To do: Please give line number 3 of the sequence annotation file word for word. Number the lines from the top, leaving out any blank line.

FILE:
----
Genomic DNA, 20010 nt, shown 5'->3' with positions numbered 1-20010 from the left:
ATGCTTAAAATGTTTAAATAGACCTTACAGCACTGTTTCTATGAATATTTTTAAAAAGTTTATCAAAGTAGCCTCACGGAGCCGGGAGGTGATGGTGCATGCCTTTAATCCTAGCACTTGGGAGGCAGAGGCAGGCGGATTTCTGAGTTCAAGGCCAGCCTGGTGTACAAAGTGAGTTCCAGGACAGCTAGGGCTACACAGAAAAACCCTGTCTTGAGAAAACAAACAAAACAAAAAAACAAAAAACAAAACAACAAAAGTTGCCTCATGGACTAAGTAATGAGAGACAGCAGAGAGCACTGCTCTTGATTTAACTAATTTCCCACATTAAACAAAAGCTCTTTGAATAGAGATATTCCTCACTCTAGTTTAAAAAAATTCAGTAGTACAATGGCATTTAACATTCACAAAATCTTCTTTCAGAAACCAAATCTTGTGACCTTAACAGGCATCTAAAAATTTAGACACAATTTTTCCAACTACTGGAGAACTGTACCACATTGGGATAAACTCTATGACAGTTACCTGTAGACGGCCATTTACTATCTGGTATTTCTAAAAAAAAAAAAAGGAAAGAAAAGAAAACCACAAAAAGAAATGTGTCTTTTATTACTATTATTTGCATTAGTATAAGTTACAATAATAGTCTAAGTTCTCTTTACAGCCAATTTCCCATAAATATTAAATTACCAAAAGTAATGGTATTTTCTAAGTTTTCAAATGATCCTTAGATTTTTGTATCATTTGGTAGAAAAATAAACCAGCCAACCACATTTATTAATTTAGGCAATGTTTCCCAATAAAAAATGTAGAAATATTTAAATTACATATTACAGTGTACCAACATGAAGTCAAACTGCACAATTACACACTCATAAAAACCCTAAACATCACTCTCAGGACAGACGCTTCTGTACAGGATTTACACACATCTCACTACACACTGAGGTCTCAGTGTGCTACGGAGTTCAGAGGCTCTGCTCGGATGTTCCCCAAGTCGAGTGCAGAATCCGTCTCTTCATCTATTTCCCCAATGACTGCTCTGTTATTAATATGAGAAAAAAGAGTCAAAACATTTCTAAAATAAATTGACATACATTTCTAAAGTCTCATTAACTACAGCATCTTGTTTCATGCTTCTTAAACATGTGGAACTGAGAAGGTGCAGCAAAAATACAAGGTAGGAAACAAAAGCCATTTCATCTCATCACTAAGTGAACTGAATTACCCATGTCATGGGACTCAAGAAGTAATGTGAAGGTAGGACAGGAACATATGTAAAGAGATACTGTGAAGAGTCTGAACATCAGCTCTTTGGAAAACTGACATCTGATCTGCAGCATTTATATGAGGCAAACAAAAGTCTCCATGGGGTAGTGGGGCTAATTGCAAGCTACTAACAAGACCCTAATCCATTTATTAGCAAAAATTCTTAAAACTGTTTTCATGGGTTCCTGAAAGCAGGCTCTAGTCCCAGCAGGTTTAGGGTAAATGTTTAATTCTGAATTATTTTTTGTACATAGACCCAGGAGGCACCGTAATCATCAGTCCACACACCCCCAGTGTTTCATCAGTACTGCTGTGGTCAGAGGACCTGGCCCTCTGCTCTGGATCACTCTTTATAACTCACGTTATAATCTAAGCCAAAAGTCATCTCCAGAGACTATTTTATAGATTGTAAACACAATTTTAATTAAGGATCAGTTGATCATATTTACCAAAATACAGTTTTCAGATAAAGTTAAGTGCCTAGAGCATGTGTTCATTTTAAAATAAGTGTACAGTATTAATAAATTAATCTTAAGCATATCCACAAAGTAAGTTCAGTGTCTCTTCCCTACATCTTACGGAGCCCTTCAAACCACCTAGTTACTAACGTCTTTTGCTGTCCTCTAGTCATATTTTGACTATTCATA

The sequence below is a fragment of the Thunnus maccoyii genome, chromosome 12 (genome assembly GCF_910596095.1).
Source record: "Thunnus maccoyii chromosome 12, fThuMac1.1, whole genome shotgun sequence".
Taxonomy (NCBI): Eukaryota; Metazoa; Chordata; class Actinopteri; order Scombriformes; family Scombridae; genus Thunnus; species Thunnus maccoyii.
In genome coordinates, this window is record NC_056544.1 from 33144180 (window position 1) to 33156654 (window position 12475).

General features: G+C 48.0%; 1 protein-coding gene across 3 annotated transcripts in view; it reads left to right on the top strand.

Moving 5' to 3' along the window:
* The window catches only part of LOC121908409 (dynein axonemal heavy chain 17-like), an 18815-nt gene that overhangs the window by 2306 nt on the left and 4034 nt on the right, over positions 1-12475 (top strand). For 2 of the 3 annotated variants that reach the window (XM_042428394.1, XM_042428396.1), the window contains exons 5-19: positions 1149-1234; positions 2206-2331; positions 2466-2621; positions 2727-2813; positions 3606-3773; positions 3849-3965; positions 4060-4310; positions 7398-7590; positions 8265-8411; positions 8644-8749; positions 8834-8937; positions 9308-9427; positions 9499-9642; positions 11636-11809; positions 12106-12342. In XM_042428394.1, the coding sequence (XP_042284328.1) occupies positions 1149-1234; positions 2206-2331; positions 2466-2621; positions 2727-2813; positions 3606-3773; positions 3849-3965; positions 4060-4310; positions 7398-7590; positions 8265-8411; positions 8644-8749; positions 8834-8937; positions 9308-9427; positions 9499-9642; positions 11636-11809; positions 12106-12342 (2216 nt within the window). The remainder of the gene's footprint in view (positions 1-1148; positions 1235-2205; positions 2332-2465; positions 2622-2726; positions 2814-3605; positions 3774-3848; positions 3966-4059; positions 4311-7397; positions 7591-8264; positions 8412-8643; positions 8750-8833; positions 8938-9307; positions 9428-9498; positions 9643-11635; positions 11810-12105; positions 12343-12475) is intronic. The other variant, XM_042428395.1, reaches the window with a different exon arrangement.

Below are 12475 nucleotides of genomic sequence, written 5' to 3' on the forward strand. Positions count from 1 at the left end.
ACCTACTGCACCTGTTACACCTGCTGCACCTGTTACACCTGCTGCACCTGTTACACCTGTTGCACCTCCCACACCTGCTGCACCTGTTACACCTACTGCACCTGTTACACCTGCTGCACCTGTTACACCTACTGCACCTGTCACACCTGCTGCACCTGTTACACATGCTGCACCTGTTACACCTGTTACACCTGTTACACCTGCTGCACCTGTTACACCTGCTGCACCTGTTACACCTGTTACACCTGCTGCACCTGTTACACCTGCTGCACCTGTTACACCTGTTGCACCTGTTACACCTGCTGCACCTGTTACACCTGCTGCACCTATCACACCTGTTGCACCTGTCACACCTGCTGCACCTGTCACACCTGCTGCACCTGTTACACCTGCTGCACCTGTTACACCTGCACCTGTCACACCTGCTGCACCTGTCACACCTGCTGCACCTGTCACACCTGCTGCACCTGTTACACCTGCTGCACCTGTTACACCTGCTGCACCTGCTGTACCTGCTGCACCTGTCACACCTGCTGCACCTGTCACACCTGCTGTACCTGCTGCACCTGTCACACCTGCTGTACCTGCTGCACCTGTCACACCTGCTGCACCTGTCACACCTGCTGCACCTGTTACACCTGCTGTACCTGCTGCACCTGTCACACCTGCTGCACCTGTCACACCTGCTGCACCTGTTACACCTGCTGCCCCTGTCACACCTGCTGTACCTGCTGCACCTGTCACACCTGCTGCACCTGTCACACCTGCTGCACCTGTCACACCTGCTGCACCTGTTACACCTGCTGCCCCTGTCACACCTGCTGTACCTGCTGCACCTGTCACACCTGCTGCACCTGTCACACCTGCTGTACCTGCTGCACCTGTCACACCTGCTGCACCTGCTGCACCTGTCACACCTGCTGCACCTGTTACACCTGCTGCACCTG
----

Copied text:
The sequence below is a fragment of the Thunnus maccoyii genome, chromosome 12 (genome assembly GCF_910596095.1).